If we accept this constraint, then one game is to haggle about whether High ratio is true. Maybe, for example:
- Sim can’t be conscious.
- Sims with human-ish, 21st-century-ish experiences take too much compute, even for a technologically mature civilization.
- Too few civilizations reach technological maturity.
- Too few technologically mature civilizations decide to create lots of sims with human-ish, 21st century experiences.
- Something else, such that High ratio is false.
Following Chalmers (2022), let’s call claims like these “sim blockers.” On Chalmers’ formulation of the argument, then, either there are sim blockers, or you’re probably a sim. Bostrom (2003) goes a bit further, and attempts to rule out all sim blockers except 3 and 4. But it’s the same idea.
Once you’re haggling about sim blockers like 1-4, though, there’s a fairly clear path to substantive credence on “I’m a sim”: namely, on a standard picture of the world, claims like 1-4 don’t look probable enough to get you below, say, 10% on being in a sim (Chalmers is at >25%, and early Bostrom seems to be at ~33% — though in recent interviews, he explicitly “punts” on probabilities). Indeed, I know some people who are well above “probably” on being sims, partly due to skepticism about 3 and 4, especially in “big world” cosmologies where lots of civilizations have a shot at making it to a sim-filled future.
So it seems like we have a simple argument for a pretty strange conclusion. On closer inspection, though, the argument can start to feel slippery. In particular: standard justifications for Core constraint can easily suggest a version of the simulation argument that doesn’t, actually, work, and which leads to lots of confusion along the way.
But there’s also a better framing available. This framing, though, leads to weirder places. Let me explain.
II. Not just standard skepticism
“We accept the reality of the world with which we’re presented. It’s as simple as that.”
– From The Truman Show
Philosophers often talk about “skeptical scenarios.” Maybe, for example, you’re a brain in a vat. Maybe your mind is the only thing that exists. Maybe the world was created five minutes ago with the appearance of age.
By construction, a skeptical scenario is one that in some (sometimes controversial) sense, you can’t tell you’re not in. So it’s a scenario in which an epistemic procedure that assigns most of its probability to a “standard story” (e.g., there are no demons, the fossils are real, etc) will lead you astray. Imagine, for example, that you really are a brain in a vat, in a lab run by mischievous scientists. Imagine these scientists watching you consider this possibility, but then dismiss it, maybe while babbling about some fancy philosophy thing (“context-dependent knowledge,” “causal-role semantics,” “externalism about justification”). Don’t you look the fool? The scientists are laughing at you.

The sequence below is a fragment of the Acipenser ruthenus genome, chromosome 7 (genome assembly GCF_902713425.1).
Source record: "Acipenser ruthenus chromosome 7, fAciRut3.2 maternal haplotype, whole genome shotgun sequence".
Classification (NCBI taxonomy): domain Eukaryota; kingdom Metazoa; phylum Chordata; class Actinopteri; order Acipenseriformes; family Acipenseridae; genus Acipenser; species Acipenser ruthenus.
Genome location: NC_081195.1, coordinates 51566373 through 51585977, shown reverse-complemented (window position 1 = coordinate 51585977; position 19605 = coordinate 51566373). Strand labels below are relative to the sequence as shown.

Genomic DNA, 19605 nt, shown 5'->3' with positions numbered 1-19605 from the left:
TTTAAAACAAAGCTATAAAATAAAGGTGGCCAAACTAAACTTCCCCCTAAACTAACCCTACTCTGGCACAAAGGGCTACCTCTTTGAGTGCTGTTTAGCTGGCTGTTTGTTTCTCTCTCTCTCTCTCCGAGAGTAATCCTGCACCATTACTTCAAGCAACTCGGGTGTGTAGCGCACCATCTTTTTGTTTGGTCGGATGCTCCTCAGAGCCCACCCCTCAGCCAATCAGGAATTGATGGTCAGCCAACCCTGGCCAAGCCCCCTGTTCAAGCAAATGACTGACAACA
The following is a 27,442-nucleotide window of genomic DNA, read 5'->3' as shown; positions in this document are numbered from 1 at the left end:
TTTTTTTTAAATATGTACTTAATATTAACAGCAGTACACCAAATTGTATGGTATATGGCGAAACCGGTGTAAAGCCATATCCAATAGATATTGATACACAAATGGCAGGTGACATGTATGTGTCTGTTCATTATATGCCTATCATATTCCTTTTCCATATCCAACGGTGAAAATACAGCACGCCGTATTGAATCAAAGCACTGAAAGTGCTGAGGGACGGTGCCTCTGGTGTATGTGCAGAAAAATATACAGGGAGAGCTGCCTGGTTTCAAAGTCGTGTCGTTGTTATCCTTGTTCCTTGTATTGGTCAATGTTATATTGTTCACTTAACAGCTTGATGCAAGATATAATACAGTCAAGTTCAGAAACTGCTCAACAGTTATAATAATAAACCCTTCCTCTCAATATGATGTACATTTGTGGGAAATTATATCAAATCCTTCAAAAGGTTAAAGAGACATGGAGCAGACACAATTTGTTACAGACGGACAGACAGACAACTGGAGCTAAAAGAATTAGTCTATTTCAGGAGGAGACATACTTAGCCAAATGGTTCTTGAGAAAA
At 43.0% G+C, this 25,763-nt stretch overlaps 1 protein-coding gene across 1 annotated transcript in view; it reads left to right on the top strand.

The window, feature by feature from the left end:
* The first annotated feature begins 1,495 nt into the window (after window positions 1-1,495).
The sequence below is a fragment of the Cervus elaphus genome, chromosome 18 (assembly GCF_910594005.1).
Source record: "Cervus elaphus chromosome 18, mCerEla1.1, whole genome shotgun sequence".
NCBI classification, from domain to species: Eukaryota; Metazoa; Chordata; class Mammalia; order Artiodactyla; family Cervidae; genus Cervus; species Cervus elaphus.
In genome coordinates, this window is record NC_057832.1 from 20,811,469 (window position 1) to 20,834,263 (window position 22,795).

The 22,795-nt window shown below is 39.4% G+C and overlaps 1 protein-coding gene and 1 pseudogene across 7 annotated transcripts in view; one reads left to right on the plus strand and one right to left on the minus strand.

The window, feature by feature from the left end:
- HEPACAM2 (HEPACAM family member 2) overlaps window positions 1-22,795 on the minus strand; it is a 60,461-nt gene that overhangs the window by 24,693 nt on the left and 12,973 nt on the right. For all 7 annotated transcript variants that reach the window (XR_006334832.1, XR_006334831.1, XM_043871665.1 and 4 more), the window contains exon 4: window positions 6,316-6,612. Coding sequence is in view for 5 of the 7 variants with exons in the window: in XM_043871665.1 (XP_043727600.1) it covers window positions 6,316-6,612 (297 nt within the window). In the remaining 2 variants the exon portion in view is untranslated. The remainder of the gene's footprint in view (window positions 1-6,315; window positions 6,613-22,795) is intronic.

Still, thems the breaks. Faced with someone who says: “what if you’re in a skeptical scenario?”, often the best you can do is say: “yeah, what if.” By construction, you can’t rule it out.
But “can’t rule it out” is different from “substantial probability.” And assigning probabilities to skeptical scenarios is a much harder game – one that isn’t the philosophy literature’s forte (philosophers tend to be more interested in the relevance of skeptical scenarios to what we “know”).
Indeed, naively, when considering skeptical scenarios, you’ve basically just have to go on priors. After all, if before making observations O, you started out with an X% prior on a skeptical scenario in which you observe O, then observing O should leave you with at least X% on that scenario. But priors are notoriously hard to argue about. We tend to think it reasonable to give a very low prior to claims like “my mind is the only thing that exists.” But our stories about why are hazier (though see here for one attempt, focused on a particular notion of what scenarios are “simple”).
Simulation arguments, though, are supposed to be much more than “what ifs.” The point isn’t to add yet another skeptical scenario to the roster of “can’t rule it outs.” Rather, as Bostrom (2011) puts it:
“[The simulation argument] begins from the starting point that things are the way we believe they are, and then, while granting us that we might be justified in assigning a high initial credence to these beliefs, nevertheless tries to show that we have specific empirically-grounded reasons for revising these initial beliefs in a certain way – not so as to make us generally agnostic about the existence of an external world, but to accept the disjunctive conclusion.”
The aspiration, then, is to provisionally grant something like a “standard story” – and then to show that it leads us to assign significant credence to High ratio. Per Core constraint, then, either we need to retract that credence, or we need to give significant probability to being sims.